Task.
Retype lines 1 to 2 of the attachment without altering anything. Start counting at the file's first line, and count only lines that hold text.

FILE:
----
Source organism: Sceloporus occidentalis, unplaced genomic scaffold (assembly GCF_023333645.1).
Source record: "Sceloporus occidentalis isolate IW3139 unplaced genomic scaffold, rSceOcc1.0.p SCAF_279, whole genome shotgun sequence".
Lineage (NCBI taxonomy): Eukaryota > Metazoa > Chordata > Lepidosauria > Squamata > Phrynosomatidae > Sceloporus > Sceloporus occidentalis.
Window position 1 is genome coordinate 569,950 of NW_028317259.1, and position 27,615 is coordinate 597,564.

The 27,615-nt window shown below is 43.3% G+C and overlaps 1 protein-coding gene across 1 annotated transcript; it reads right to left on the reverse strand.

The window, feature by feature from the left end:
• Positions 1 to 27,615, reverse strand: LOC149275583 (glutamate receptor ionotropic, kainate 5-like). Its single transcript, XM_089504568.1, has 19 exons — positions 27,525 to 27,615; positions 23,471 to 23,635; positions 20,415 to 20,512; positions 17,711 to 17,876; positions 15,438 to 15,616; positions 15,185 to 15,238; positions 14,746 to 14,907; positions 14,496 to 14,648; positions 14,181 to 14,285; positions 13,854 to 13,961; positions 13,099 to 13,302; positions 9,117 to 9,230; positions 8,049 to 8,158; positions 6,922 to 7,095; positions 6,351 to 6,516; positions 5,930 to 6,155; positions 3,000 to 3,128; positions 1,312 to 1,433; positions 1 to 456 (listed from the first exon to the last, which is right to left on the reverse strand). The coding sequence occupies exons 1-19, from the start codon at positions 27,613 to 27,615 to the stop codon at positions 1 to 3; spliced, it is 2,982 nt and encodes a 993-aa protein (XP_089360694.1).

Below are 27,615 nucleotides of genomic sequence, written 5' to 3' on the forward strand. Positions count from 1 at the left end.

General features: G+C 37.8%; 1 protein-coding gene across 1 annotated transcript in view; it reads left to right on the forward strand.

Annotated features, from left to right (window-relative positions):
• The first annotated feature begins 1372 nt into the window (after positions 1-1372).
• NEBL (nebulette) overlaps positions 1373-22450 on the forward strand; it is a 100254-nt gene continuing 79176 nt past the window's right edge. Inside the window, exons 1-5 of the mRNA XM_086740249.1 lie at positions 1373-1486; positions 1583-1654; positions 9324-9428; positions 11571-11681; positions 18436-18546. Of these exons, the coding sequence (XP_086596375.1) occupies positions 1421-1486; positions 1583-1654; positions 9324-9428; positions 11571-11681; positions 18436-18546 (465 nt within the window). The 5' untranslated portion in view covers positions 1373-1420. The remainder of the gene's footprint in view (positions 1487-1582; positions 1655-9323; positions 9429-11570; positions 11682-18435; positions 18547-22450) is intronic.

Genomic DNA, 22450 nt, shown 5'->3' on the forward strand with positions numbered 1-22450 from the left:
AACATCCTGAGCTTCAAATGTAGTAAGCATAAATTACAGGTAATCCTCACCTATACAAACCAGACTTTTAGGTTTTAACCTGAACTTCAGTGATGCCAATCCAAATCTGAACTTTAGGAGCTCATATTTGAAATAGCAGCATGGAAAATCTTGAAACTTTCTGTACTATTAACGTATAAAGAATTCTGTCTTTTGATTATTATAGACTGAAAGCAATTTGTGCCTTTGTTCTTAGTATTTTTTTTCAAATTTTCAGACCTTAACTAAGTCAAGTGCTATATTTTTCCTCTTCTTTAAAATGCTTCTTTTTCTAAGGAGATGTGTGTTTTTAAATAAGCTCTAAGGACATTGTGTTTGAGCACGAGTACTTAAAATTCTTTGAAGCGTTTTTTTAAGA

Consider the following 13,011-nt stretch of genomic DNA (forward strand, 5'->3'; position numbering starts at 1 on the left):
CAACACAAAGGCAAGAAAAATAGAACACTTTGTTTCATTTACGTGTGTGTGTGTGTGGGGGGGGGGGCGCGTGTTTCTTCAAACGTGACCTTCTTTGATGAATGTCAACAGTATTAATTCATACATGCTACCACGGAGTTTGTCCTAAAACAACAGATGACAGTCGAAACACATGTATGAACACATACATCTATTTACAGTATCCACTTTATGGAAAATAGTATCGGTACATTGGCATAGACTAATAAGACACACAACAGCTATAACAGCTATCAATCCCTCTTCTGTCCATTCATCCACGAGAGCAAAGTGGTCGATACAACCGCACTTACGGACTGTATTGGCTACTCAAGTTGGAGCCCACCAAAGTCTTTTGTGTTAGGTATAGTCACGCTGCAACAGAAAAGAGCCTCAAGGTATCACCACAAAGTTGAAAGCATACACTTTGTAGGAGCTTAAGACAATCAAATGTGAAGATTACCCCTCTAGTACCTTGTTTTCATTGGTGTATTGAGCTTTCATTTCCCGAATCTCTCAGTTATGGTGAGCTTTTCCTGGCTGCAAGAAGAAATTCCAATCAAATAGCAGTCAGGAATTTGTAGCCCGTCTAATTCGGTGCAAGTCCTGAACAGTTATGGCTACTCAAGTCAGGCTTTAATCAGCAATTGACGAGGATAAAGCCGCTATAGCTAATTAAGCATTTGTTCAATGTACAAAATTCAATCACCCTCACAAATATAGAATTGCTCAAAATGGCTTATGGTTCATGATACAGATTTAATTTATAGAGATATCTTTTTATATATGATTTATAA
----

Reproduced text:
Source organism: Sceloporus occidentalis, unplaced genomic scaffold (assembly GCF_023333645.1).
Source record: "Sceloporus occidentalis isolate IW3139 unplaced genomic scaffold, rSceOcc1.0.p SCAF_279, whole genome shotgun sequence".